Recently I almost lost a superstar creative to another agency, and it really taught me something.
Let's face it, all creatives, especially the good ones, are always in the market. They're getting LinkedIn emails from recruiters, text messages from creative directors, and they're being courted by agency heads with fancy dinners or after-work martinis—all with the intent to snag their brains for the next juicy piece of business. As long as all of this activity is happening and headhunters are making 10 percent to 20 percent on every hire, as agency leaders, it's in our best interest to figure out a new way to approach talent retention.
All too often we're blindsided by the "Heeeeey, so could I grab 15 minutes with you?" conversation which ultimately ends in an awkward resignation. Both parties feel the tension in the room. The manager is caught off guard and the employee fears burning a bridge. No matter how great the working relationship is prior to the dreaded 15 minute chat, it always seems to play out in the same way: a big "ugh."
I think maybe, just maybe, that entire conversation can be avoided if we strengthen our relationship with our creatives and make it OK to fess up when a suitor calls.
As leaders, we were there once, too, when the thrill of a big recruiter calling made our hearts skip a beat. The promise of more money, different brands and maybe a new city pulsed in our veins. So why don't we talk about those new job opportunities honestly with our teams? Why don't we have a real conversation about the elephant in the room, before the elephant even shows up?
We're in a marriage with our creatives, except we don't wear wedding bands and someone is always trying to take them out on a date. If we love them, as we often do with the great ones or even the great-attitude ones, let's be honest with each other about the temptations out there.
As for the creative who almost resigned, we had a very honest conversation about her suitors. For the first time we spoke candidly about what she really wanted out of her job. While I'd given her a good salary and promotions, it was clear that neither title nor more pay made her heart soar. I'd been wrong about her, and I hadn't truly been making her happy because I didn't totally understand her true motivation.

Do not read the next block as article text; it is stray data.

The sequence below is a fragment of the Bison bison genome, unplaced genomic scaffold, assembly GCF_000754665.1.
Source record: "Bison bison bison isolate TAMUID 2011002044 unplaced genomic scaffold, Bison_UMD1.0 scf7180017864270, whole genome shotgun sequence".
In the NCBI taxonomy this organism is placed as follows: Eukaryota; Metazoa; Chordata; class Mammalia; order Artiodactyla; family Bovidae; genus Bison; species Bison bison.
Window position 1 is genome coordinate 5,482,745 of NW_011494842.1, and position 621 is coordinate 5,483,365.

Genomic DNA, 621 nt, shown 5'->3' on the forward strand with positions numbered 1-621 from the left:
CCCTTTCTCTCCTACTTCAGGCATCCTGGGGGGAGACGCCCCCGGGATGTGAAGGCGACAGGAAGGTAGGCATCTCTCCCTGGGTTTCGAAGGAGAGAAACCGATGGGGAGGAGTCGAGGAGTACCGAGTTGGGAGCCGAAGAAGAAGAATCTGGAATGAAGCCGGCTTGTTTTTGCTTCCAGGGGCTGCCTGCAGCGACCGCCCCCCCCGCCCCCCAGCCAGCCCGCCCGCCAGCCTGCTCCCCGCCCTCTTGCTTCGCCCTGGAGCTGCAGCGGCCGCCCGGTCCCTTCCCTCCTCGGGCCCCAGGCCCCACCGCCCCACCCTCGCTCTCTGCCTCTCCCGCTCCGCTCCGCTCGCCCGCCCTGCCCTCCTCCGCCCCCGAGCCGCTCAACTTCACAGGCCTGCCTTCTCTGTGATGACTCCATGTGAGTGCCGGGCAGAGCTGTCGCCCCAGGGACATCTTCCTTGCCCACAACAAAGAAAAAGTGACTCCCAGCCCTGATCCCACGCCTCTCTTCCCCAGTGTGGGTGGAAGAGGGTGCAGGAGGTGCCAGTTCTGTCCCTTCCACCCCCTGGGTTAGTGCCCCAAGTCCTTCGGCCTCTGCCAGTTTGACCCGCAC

She wanted great brands to work on and she was worried that she'd exhausted her opportunities at the agency. We looked critically at the client roster, analyzing one by one what she had worked on, what she enjoyed and what she'd prefer to never touch again. I acknowledged openly the real challenges of each client and also where we both identified the opportunities.
I made her a deal—what if we refocused her almost exclusively on the client that stoked her passions and made her want to stay? It was something she'd been too scared to ask for directly, but her impending resignation pushed us both into new and uncomfortable territories—saying what we both really wanted in a way that people who really care about each other do—full of vulnerability, yes, but also trust and hope.
At that critical moment, almost like two estranged marriage partners finally revealing hidden desires buried for years under a cloak of fear, we were bare, honest and candid. She told me what she was really looking for, and I told her how I could meet those needs. (I also told her what I could not do.)
Let's put a new spin on our talent retention model and focus on openness, honesty and bravery. It's not being too vulnerable to look creatives in the eye and tell them you really need them and want them to stay. And it shouldn't be too much for them to be truly honest with you about what they want and who else is calling. Why not? We've got nothing to lose.
As my mom said when I was teenager, "if you love them, let them go." I feel that way about keeping my creatives.
Of course, if we can have an open dialogue about their ambitions, needs, wants and dislikes along the way, maybe we can avoid those ugly little 15 minute chats that pop up on our calendars.
And the creatives who we thought were out the door will actually want to stay.
Xanthe Wells (@Xamperella) is the chief creative officer at Pitch.